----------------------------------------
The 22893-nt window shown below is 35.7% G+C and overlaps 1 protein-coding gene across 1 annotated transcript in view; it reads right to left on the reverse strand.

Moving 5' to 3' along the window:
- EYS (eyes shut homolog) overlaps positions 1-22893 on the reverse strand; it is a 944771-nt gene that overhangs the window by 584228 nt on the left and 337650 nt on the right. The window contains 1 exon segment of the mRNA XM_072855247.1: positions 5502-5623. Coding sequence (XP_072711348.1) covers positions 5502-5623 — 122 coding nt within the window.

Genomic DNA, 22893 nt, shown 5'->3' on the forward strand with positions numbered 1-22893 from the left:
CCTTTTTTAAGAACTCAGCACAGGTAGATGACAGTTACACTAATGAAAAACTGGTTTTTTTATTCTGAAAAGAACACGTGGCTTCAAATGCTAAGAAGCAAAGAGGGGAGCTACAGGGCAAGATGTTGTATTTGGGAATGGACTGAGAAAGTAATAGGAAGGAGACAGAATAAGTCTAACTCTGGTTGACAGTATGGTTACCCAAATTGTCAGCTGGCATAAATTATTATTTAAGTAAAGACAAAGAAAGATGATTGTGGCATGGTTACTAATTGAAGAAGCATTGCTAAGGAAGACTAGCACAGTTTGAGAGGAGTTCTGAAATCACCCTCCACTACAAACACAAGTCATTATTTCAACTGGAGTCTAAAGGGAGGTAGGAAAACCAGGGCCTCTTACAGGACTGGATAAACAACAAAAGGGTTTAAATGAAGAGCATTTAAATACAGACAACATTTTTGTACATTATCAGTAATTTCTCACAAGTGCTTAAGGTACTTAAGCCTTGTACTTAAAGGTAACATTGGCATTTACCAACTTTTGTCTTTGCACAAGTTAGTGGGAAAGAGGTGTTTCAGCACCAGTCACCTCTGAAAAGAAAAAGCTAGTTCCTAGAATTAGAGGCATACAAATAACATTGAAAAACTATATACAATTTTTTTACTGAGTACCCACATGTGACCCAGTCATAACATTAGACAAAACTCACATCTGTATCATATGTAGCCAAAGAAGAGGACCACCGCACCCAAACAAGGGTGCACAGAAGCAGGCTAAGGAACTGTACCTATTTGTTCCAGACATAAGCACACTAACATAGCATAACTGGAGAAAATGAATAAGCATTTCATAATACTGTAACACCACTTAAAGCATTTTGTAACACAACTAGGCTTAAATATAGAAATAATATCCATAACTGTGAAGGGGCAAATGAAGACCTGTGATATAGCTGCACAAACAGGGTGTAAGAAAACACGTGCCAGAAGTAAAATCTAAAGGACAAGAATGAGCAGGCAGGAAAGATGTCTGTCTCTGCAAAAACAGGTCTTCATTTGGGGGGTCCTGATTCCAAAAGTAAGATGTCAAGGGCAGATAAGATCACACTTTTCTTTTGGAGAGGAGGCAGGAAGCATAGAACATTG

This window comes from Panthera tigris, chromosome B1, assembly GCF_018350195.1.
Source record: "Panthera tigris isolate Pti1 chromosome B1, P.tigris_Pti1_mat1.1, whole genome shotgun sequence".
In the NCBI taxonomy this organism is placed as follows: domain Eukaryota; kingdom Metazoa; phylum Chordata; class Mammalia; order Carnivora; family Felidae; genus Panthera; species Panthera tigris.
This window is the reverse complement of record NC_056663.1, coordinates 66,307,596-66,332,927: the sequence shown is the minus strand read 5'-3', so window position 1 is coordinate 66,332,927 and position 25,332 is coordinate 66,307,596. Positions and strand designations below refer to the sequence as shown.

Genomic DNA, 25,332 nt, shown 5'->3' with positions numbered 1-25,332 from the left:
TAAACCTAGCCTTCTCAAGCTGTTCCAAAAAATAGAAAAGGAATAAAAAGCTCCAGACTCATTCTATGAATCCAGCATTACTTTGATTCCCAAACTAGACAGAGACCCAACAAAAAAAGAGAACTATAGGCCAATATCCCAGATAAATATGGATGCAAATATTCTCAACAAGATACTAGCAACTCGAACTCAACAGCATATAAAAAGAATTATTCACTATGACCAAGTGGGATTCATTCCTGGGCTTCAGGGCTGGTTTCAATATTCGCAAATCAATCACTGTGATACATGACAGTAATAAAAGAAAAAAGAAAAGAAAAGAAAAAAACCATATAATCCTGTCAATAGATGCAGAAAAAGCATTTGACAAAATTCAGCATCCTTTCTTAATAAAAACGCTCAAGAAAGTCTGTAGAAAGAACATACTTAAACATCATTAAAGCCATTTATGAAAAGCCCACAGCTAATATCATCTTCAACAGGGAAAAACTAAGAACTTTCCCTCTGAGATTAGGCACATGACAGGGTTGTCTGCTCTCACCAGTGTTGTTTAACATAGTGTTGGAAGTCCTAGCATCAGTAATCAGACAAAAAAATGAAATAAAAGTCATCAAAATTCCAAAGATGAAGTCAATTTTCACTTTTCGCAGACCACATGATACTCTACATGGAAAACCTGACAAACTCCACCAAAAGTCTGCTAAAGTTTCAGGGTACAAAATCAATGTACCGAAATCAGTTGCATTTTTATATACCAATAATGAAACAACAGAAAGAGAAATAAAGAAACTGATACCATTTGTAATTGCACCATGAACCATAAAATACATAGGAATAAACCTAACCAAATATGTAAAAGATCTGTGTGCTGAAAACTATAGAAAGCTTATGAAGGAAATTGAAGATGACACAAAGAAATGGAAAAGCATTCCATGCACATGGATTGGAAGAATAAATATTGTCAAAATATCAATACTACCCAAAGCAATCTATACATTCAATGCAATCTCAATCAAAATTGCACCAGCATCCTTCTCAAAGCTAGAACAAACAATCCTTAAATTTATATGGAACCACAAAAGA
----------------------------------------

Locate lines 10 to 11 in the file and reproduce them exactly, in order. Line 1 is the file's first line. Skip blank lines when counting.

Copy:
Genomic DNA, 25,332 nt, shown 5'->3' with positions numbered 1-25,332 from the left:
TAAACCTAGCCTTCTCAAGCTGTTCCAAAAAATAGAAAAGGAATAAAAAGCTCCAGACTCATTCTATGAATCCAGCATTACTTTGATTCCCAAACTAGACAGAGACCCAACAAAAAAAGAGAACTATAGGCCAATATCCCAGATAAATATGGATGCAAATATTCTCAACAAGATACTAGCAACTCGAACTCAACAGCATATAAAAAGAATTATTCACTATGACCAAGTGGGATTCATTCCTGGGCTTCAGGGCTGGTTTCAATATTCGCAAATCAATCACTGTGATACATGACAGTAATAAAAGAAAAAAGAAAAGAAAAGAAAAAAACCATATAATCCTGTCAATAGATGCAGAAAAAGCATTTGACAAAATTCAGCATCCTTTCTTAATAAAAACGCTCAAGAAAGTCTGTAGAAAGAACATACTTAAACATCATTAAAGCCATTTATGAAAAGCCCACAGCTAATATCATCTTCAACAGGGAAAAACTAAGAACTTTCCCTCTGAGATTAGGCACATGACAGGGTTGTCTGCTCTCACCAGTGTTGTTTAACATAGTGTTGGAAGTCCTAGCATCAGTAATCAGACAAAAAAATGAAATAAAAGTCATCAAAATTCCAAAGATGAAGTCAATTTTCACTTTTCGCAGACCACATGATACTCTACATGGAAAACCTGACAAACTCCACCAAAAGTCTGCTAAAGTTTCAGGGTACAAAATCAATGTACCGAAATCAGTTGCATTTTTATATACCAATAATGAAACAACAGAAAGAGAAATAAAGAAACTGATACCATTTGTAATTGCACCATGAACCATAAAATACATAGGAATAAACCTAACCAAATATGTAAAAGATCTGTGTGCTGAAAACTATAGAAAGCTTATGAAGGAAATTGAAGATGACACAAAGAAATGGAAAAGCATTCCATGCACATGGATTGGAAGAATAAATATTGTCAAAATATCAATACTACCCAAAGCAATCTATACATTCAATGCAATCTCAATCAAAATTGCACCAGCATCCTTCTCAAAGCTAGAACAAACAATCCTTAAATTTATATGGAACCACAAAAGA